The research carried out in households from Tanzania showed polygamous families owned more cattle and farmed more land than monogamous ones in the same villages. Researchers are now calling for greater cultural sensitivity among campaigners seeking to ban polygamy. The study which was published in the Proceedings of the National Academy of Sciences journal also showed there was no evidence of children whose fathers had more than one wife were less healthy or hungrier than those in monogamous households.
Lead researcher, David Lawson, of the London School of Hygiene and Tropical Medicine said: “Children in polygamous households either do better or just as well as children in monogamous households within the same village.” According to the study, first wives, who tend to live with their husbands, had significantly better nutrition and less stunting among their children than monogamous families.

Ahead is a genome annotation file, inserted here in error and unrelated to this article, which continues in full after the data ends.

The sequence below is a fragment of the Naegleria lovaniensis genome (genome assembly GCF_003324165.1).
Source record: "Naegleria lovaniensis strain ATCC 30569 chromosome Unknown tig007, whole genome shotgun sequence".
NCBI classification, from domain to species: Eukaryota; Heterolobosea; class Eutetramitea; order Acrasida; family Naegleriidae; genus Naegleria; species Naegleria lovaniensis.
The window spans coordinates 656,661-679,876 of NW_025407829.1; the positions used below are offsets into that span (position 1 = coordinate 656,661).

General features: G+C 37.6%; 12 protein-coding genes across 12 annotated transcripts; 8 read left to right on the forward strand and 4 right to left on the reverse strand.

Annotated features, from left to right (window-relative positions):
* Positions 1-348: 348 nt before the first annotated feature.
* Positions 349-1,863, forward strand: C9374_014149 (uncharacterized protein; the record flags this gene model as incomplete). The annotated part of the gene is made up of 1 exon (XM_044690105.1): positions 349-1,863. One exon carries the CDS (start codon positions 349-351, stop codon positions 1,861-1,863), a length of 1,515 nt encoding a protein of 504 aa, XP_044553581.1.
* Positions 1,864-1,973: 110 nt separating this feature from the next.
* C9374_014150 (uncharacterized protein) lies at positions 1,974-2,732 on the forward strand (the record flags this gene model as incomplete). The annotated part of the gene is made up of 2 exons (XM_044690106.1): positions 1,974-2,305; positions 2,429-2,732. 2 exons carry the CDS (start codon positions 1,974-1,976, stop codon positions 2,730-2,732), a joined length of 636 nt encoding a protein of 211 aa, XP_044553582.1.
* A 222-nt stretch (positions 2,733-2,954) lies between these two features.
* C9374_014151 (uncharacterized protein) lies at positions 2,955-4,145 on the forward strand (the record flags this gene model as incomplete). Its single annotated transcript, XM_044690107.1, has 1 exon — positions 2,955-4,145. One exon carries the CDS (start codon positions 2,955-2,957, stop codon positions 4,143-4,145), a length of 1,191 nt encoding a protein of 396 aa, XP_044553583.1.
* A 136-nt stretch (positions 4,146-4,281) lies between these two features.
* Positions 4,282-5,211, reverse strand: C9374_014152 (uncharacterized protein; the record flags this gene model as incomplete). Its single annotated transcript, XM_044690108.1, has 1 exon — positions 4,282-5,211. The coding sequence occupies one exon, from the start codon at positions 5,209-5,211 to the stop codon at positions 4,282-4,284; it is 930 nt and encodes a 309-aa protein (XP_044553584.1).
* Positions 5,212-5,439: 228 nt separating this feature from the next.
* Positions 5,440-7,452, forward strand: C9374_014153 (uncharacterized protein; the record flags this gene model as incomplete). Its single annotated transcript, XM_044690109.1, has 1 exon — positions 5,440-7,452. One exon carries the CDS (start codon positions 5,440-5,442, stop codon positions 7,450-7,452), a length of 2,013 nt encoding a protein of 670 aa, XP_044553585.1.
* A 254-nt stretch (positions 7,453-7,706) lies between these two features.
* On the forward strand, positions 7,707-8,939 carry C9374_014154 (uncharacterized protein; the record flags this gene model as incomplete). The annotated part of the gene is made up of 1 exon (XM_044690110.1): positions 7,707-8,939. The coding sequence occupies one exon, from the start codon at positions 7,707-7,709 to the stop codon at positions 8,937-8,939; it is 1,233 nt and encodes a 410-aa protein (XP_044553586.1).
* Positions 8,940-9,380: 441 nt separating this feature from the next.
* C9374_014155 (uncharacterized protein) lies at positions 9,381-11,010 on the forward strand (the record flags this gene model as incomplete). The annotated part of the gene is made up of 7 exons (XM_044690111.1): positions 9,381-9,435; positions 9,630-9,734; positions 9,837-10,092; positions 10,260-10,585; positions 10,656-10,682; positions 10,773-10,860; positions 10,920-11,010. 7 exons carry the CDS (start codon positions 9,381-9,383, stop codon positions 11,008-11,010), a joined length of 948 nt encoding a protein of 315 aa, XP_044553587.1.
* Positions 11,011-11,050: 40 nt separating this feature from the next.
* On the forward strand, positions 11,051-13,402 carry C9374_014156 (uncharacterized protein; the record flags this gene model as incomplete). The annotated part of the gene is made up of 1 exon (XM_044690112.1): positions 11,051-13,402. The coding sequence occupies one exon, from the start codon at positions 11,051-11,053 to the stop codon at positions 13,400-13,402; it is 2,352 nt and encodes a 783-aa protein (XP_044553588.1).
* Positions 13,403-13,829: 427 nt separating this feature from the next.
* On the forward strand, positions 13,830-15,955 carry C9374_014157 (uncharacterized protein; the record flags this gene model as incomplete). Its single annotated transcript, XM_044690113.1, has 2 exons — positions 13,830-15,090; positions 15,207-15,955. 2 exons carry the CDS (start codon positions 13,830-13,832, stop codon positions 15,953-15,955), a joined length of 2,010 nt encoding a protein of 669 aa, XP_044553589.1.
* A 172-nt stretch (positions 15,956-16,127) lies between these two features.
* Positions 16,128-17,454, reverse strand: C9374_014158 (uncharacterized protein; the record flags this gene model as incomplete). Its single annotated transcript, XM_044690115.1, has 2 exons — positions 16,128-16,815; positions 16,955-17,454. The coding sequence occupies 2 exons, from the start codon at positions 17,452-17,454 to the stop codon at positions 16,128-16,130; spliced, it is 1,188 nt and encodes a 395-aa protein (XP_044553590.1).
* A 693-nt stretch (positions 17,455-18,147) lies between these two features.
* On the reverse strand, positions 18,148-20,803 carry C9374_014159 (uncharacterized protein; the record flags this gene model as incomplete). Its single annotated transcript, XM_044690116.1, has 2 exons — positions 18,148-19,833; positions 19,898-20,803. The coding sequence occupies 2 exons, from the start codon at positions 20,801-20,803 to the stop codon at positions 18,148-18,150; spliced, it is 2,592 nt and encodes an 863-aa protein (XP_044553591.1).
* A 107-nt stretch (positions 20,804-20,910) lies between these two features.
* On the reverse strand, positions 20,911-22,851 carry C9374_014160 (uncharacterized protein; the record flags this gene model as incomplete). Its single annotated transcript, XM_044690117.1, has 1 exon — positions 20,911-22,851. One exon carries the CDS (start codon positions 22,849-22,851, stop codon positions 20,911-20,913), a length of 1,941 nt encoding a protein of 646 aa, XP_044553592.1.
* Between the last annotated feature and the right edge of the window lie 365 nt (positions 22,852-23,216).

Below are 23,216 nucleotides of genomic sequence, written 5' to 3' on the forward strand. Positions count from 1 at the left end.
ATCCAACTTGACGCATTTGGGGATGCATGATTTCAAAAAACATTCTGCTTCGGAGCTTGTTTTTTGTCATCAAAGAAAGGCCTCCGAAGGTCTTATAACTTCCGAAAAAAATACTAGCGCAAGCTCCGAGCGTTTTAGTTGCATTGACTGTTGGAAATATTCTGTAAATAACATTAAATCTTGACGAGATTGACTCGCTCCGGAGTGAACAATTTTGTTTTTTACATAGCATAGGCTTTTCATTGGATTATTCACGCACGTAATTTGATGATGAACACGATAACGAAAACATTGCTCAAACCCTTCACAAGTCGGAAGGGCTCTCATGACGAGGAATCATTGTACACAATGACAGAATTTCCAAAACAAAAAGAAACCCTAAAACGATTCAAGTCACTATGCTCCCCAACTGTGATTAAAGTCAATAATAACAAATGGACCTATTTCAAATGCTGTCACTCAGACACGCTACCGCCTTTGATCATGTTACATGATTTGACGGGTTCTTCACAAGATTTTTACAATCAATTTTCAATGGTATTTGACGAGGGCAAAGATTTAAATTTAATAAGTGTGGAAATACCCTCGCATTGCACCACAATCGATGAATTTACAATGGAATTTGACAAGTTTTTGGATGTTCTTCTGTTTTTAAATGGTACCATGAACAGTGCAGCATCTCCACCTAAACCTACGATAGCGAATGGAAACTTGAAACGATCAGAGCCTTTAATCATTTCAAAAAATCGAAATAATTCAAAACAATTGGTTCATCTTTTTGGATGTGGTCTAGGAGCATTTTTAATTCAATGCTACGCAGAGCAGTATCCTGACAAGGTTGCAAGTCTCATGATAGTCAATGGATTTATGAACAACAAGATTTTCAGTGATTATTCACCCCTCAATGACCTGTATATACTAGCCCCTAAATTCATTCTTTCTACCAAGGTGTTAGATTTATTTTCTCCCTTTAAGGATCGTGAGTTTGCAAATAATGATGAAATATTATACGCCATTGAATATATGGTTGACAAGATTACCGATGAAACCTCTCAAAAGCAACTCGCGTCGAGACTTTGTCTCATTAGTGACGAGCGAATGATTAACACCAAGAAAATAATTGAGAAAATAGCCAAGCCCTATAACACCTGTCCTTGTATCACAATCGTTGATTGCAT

The children of second wives, who usually live in separate homes adjacent to the first wife, were as healthy as monogamous families, although their food security was slightly lower. Lawson said: “It’s an important finding because we have this very strong language used by the United Nations and others that polygamy is universally harmful.
Most of the policy speak on this topic is not actually very evidence based. . . . What we are arguing for is cultural sensitivity.”
One in four married women in rural Tanzania have at least one co-wife, that is according to government data.
In Kenya, Maasai women often enter polygamous marriages with wealthier men in the community, unlike the Meru, and tend to be better educated than monogamous.
Lawson said: “Polygamy can be potentially protective within cultural settings where women lack direct control over resources.”